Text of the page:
Cytologic features of adenocarcinoma, not otherwise specified, in conventional smears: comparison of cases that performed poorly with those that performed well in the College of American Pathologists Interlaboratory Comparison Program in cervicovaginal cytology.

Published

Journal Article

CONTEXT: Characteristic cytologic features have been identified that distinguish cases that are consistently identified from those that are sometimes missed in the College of American Pathologists Gynecologic Cytology Program for a variety of different lesions and preparations. OBJECTIVES: To compare the cytologic features of cases of adenocarcinoma, not otherwise specified (NOS), in conventional smears that perform poorly and well. DESIGN: The cytologic features of 21 conventional smear cases of adenocarcinoma, NOS, that performed poorly in the College of American Pathologists Interlaboratory Comparison Program were compared with 17 cases that performed extremely well. RESULTS: Cases that performed well were significantly more likely to have greater than 1000 abnormal cells (P = .006), greater than 100 large abnormal cells (P = .006), large nuclei (P < .001), marked nuclear atypia (P = .02), and hyperchromasia (P = .02). Repair-like features were rare in both groups and were not significant (P = .71). CONCLUSION: Conventional smears with a diagnosis of adenocarcinoma that were consistently identified were significantly more likely to have more abnormal cells, larger abnormal cells, larger nuclei, marked atypia, and hyperchromasia than cases that performed poorly.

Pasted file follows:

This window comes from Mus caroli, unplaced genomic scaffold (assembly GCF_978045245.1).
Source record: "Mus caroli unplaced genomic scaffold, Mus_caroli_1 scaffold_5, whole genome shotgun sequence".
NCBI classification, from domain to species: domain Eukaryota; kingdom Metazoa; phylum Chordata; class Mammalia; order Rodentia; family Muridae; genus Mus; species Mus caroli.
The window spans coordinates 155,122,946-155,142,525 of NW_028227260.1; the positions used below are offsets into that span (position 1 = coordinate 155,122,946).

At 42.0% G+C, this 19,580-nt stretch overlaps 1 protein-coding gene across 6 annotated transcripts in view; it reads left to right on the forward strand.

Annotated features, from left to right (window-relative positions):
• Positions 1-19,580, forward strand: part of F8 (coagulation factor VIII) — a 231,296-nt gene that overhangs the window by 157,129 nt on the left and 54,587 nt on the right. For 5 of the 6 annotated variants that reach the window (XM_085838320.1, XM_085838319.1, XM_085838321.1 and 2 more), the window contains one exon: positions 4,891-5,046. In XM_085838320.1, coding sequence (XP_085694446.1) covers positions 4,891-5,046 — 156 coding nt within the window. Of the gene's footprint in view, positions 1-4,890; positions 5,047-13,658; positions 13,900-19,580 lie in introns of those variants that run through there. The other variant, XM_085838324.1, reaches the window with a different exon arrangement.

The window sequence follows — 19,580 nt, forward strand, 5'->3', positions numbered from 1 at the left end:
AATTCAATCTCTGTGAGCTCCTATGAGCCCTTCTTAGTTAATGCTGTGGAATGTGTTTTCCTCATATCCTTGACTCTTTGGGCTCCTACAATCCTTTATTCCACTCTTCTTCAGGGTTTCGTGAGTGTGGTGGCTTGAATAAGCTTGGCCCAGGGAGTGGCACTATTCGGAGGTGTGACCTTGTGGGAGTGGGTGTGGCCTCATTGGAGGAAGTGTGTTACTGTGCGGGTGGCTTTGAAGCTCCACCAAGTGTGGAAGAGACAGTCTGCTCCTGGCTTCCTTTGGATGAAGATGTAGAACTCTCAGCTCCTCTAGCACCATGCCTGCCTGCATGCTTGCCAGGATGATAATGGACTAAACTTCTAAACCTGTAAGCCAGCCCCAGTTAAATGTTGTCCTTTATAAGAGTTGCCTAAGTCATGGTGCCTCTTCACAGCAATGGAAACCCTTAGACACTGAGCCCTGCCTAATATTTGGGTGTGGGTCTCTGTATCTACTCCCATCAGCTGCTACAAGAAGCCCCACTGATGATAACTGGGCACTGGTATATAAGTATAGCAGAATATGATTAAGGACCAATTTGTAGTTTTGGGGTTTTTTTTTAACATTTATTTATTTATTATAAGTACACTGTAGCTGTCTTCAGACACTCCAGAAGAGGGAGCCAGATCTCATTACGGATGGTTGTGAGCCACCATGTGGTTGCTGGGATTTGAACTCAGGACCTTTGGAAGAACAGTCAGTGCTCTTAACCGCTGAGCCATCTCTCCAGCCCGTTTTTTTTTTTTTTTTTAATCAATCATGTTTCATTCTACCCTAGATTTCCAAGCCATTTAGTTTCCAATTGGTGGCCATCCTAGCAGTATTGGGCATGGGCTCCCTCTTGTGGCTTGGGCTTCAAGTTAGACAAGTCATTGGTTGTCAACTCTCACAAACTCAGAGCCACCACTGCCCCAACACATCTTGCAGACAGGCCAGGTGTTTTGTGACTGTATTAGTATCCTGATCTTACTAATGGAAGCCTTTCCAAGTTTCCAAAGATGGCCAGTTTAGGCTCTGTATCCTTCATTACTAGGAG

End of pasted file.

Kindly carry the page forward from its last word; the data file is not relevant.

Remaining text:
Full Text

Duke Authors

Cited Authors

  • Renshaw, AA; Schwartz, MR; Wang, E; Haja, J; Hughes, JH

Published Date

  • January 2006

Published In

Volume / Issue

  • 130 / 1

Start / End Page

  • 23 - 26

PubMed ID

  • 16390233

Pubmed Central ID

  • 16390233

Electronic International Standard Serial Number (EISSN)

  • 1543-2165

Digital Object Identifier (DOI)

  • 10.1043/1543-2165(2006)130[23:CFOANO]2.0.CO;2

Language

  • eng

Conference Location

  • United States